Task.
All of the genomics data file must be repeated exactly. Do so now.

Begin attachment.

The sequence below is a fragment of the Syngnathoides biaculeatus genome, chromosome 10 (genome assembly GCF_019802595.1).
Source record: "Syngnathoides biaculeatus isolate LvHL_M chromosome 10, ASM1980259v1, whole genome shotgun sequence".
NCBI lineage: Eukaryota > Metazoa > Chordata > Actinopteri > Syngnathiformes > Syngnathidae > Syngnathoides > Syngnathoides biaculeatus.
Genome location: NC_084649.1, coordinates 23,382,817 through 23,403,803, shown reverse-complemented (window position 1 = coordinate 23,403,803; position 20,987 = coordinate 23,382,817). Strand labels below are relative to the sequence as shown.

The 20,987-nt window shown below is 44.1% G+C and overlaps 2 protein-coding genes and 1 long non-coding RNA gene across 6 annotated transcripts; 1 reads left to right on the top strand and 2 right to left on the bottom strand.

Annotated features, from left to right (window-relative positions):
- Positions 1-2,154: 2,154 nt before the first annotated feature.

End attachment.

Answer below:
The sequence below is a fragment of the Syngnathoides biaculeatus genome, chromosome 10 (genome assembly GCF_019802595.1).
Source record: "Syngnathoides biaculeatus isolate LvHL_M chromosome 10, ASM1980259v1, whole genome shotgun sequence".
NCBI lineage: Eukaryota > Metazoa > Chordata > Actinopteri > Syngnathiformes > Syngnathidae > Syngnathoides > Syngnathoides biaculeatus.
Genome location: NC_084649.1, coordinates 23,382,817 through 23,403,803, shown reverse-complemented (window position 1 = coordinate 23,403,803; position 20,987 = coordinate 23,382,817). Strand labels below are relative to the sequence as shown.

The 20,987-nt window shown below is 44.1% G+C and overlaps 2 protein-coding genes and 1 long non-coding RNA gene across 6 annotated transcripts; 1 reads left to right on the top strand and 2 right to left on the bottom strand.

Annotated features, from left to right (window-relative positions):
- Positions 1-2,154: 2,154 nt before the first annotated feature.